Writer’s Digest Conference 2016: How to Write Compelling Characters

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Really great characters have motivations, tough choices and detailed backstories

A few more tips from the Writer’s Digest Conference, this event was a literal gold mine for myself and as I keep going through my notes and working on my stories I feel compelled to share what I’ve learned.

Jordan Rosenfeld gave a presentation called ‘Getting Intimate with your characters’ which I found very useful. Nothing mind-blowing, but common-sense tips that basically explain what is it that good authors do to make their characters come alive on the page.

  • Describe their breathing, their heart rate, any gastric distress
  • What’s the scent dominating the scene?
  • The temperature
  • Engage the senses with active verbs
  • Is the character nervous? Is their voice wavering? Stuttering? Hand-shaking, involuntary tics and twitching
  • Texture & Shape of visuals, Shadow and Light, use them to describe the mood of the scene and contribute to the emotional impact
  • Description of what the character is seeing and experience can set the tone for a scene or act as foreshadowing
  • Ground your character in the scene, 2 paragraphs of description without the character responding emotively is too much
  • Break up your dialogue with descriptions, use them to add input or to show us how the character is feeling in response to the conversation

Good descriptions can also inform us about the character, especially in those early chapters where you want to tell us everything about them. All of these work toward fixing a common novice error where the author tells us something instead of showing us. What that means is you’re telling your reader that Jimmy Joe Bob is a hick instead of describing his pickup truck decked out with a confederate flag and a gun rack. Let the reader draw their own conclusions.

You can further use descriptions to show us about their inner life, what their motivations are and the problems they’re facing. Different locations look different to different characters and that can highlight traits that may crop up later as your story progresses. It’s a great way to lay groundwork in order to advance your plot and make the characters choices more real and understandable.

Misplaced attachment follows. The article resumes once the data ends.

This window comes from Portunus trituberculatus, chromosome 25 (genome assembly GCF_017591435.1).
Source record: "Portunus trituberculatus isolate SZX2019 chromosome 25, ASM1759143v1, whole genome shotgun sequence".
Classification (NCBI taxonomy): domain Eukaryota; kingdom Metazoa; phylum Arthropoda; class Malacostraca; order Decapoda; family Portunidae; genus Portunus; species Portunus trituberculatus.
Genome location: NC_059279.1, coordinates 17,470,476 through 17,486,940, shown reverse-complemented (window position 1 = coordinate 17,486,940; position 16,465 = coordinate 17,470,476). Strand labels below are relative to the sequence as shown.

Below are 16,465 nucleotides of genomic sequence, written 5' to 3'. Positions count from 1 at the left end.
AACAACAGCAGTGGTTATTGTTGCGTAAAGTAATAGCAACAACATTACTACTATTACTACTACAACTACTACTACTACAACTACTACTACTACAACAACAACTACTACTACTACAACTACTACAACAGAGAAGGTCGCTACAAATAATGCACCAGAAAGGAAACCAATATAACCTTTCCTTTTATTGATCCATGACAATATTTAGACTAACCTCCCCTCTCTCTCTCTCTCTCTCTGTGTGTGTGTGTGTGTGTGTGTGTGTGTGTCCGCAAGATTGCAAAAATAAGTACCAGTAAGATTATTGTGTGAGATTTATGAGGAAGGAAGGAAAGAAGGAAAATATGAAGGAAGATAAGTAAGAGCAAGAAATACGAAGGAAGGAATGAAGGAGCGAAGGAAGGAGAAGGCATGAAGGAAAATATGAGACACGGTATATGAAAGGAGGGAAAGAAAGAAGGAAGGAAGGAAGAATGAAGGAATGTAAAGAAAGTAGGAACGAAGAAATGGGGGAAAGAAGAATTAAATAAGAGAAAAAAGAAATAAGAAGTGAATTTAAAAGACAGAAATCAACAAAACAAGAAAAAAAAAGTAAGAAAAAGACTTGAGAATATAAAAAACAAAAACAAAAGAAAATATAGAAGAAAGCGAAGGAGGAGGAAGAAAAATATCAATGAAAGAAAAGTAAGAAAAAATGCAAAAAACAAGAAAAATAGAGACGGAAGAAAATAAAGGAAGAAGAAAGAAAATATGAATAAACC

An engineer, versus a medical professional or a high school student flipping burgers will see things and notice things differently. A characters backstory shapes their view of the world. What are their hobbies and interests? What a character does informs what they notice.

The last big tip from Jordan was to make scenes unique. Characters do repetitive behaviors and we have to find ways as authors to keep the plot moving. Find settings that are unique to the characters, if you’re starting a story or working on something just brainstorm three different settings in their life that inform us about the character’s life.

I’ll add in here a tip from FilmCritHulk, make a character sheet. Basically you chart out your character on one page. Everything from physical to psycho-spiritual traits, as well as their relationships, wants, and needs as a person. If you want a deeper explanation, I linked a blog post there which goes into the details.

 

 

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Writer’s Digest Conference 2016: How to make writing your full-time job

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In this post I want to focus on the talks that taught me useful bits on making writing a career. My last post plays into that as it gives excellent advice on querying but this post is going to focus more on mechanics and your behavior.

Go Hybrid or Perish – Vincent Zandri

Vinnie gave us some personal insight by describing his life’s story. It was incredibly educational. In short, he was doing a lot of variety in his writing. He wrote copy, magazine articles, short stories, and had relationships with editors across a variety of platforms. When he finally got his big break and published his first novel, he scored big: a quarter of a million dollar advance. The figure blew my mind as it did his.

He thought he made it, he stopped writing copy, stopped doing articles and quit with all the small stuff. He no longer thought it was necessary. Shortly thereafter reality came crashing down around him when his first book flopped. He had to reconstruct his career from the bottom up, just to stay afloat. That’s why he suggests folks who want to make this their career, who feel writing is their calling, must go hybrid.

A hybrid author writes a variety of material on a variety of subjects. They write daily and keep a steady output of material.

He mentioned some good tools, Kindle Direct Publishing lets you get stories out directly to your readership. The more you have, and the more you publish, the better marketing Amazon provides you with. Each story also becomes it’s own income stream, along with any other content you’re generating, the small streams from individual projects will add up. They also don’t have to be long, I’ve seen short stories up quite frequently.